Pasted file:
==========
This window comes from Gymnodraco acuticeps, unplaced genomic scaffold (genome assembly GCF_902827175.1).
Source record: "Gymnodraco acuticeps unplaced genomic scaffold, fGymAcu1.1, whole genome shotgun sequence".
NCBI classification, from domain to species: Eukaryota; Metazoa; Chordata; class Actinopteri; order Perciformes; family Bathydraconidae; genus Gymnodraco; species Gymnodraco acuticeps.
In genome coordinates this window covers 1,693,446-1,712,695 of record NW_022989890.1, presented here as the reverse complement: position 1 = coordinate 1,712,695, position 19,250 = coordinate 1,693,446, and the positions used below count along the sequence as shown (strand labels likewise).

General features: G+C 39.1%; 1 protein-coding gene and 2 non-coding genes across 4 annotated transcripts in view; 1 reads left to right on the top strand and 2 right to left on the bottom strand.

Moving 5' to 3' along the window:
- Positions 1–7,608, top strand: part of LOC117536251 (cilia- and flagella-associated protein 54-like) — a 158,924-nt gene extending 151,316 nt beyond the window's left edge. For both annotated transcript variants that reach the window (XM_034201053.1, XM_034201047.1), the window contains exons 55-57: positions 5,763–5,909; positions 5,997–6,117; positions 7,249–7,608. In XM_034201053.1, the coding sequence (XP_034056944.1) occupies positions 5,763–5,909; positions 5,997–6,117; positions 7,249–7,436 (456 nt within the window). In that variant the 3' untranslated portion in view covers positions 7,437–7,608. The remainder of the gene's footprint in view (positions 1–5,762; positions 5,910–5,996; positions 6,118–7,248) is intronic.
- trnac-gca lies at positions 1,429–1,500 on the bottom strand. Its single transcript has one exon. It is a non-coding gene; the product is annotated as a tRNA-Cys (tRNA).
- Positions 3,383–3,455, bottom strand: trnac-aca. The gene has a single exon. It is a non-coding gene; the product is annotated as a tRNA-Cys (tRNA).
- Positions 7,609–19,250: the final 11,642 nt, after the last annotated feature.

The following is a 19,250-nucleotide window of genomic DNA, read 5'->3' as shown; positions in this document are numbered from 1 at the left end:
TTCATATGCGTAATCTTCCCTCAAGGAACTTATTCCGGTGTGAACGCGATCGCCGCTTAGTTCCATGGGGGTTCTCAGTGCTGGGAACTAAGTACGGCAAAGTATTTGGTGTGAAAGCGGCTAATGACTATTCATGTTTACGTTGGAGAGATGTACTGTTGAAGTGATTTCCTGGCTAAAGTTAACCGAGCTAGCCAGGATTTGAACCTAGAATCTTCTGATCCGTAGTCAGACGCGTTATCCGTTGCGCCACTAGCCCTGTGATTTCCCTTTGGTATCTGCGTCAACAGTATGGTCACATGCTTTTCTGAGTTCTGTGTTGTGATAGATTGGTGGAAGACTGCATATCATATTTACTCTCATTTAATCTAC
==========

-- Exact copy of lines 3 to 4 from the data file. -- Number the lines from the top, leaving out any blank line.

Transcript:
NCBI classification, from domain to species: Eukaryota; Metazoa; Chordata; class Actinopteri; order Perciformes; family Bathydraconidae; genus Gymnodraco; species Gymnodraco acuticeps.
In genome coordinates this window covers 1,693,446-1,712,695 of record NW_022989890.1, presented here as the reverse complement: position 1 = coordinate 1,712,695, position 19,250 = coordinate 1,693,446, and the positions used below count along the sequence as shown (strand labels likewise).